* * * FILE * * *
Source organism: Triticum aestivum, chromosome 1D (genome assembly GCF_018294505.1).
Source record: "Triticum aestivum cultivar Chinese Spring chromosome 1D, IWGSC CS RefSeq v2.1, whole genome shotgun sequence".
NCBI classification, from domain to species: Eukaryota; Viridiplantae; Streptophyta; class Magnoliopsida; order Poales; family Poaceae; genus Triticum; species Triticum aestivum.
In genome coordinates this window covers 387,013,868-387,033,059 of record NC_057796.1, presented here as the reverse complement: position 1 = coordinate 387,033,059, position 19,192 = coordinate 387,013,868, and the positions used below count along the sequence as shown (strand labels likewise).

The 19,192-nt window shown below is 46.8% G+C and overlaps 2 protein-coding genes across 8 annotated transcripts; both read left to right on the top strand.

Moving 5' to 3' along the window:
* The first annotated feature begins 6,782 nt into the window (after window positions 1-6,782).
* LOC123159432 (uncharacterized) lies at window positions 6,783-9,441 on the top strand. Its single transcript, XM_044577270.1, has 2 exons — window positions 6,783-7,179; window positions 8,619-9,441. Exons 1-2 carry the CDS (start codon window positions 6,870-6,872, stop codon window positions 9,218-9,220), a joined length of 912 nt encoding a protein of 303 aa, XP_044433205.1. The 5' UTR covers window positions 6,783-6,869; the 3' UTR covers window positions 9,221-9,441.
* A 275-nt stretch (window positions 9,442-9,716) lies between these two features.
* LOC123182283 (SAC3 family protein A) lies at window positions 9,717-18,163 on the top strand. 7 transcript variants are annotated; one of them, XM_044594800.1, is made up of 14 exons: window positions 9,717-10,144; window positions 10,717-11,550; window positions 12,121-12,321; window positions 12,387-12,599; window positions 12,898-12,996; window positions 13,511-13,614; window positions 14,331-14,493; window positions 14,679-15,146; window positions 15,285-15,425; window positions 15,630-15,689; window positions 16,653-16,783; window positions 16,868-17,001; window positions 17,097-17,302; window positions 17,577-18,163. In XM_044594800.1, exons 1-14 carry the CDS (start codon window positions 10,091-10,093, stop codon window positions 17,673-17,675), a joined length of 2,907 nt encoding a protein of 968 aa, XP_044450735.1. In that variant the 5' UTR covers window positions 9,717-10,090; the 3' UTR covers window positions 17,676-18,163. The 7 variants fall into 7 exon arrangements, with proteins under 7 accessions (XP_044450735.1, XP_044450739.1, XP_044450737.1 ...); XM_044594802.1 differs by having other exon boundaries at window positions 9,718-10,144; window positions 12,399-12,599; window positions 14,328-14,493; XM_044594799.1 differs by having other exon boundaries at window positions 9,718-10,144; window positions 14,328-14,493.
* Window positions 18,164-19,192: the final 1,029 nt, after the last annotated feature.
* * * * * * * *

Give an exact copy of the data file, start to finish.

Source organism: Triticum aestivum, chromosome 1D (genome assembly GCF_018294505.1).
Source record: "Triticum aestivum cultivar Chinese Spring chromosome 1D, IWGSC CS RefSeq v2.1, whole genome shotgun sequence".
NCBI classification, from domain to species: Eukaryota; Viridiplantae; Streptophyta; class Magnoliopsida; order Poales; family Poaceae; genus Triticum; species Triticum aestivum.
In genome coordinates this window covers 387,013,868-387,033,059 of record NC_057796.1, presented here as the reverse complement: position 1 = coordinate 387,033,059, position 19,192 = coordinate 387,013,868, and the positions used below count along the sequence as shown (strand labels likewise).

The 19,192-nt window shown below is 46.8% G+C and overlaps 2 protein-coding genes across 8 annotated transcripts; both read left to right on the top strand.

Moving 5' to 3' along the window:
* The first annotated feature begins 6,782 nt into the window (after window positions 1-6,782).
* LOC123159432 (uncharacterized) lies at window positions 6,783-9,441 on the top strand. Its single transcript, XM_044577270.1, has 2 exons — window positions 6,783-7,179; window positions 8,619-9,441. Exons 1-2 carry the CDS (start codon window positions 6,870-6,872, stop codon window positions 9,218-9,220), a joined length of 912 nt encoding a protein of 303 aa, XP_044433205.1. The 5' UTR covers window positions 6,783-6,869; the 3' UTR covers window positions 9,221-9,441.
* A 275-nt stretch (window positions 9,442-9,716) lies between these two features.
* LOC123182283 (SAC3 family protein A) lies at window positions 9,717-18,163 on the top strand. 7 transcript variants are annotated; one of them, XM_044594800.1, is made up of 14 exons: window positions 9,717-10,144; window positions 10,717-11,550; window positions 12,121-12,321; window positions 12,387-12,599; window positions 12,898-12,996; window positions 13,511-13,614; window positions 14,331-14,493; window positions 14,679-15,146; window positions 15,285-15,425; window positions 15,630-15,689; window positions 16,653-16,783; window positions 16,868-17,001; window positions 17,097-17,302; window positions 17,577-18,163. In XM_044594800.1, exons 1-14 carry the CDS (start codon window positions 10,091-10,093, stop codon window positions 17,673-17,675), a joined length of 2,907 nt encoding a protein of 968 aa, XP_044450735.1. In that variant the 5' UTR covers window positions 9,717-10,090; the 3' UTR covers window positions 17,676-18,163. The 7 variants fall into 7 exon arrangements, with proteins under 7 accessions (XP_044450735.1, XP_044450739.1, XP_044450737.1 ...); XM_044594802.1 differs by having other exon boundaries at window positions 9,718-10,144; window positions 12,399-12,599; window positions 14,328-14,493; XM_044594799.1 differs by having other exon boundaries at window positions 9,718-10,144; window positions 14,328-14,493.
* Window positions 18,164-19,192: the final 1,029 nt, after the last annotated feature.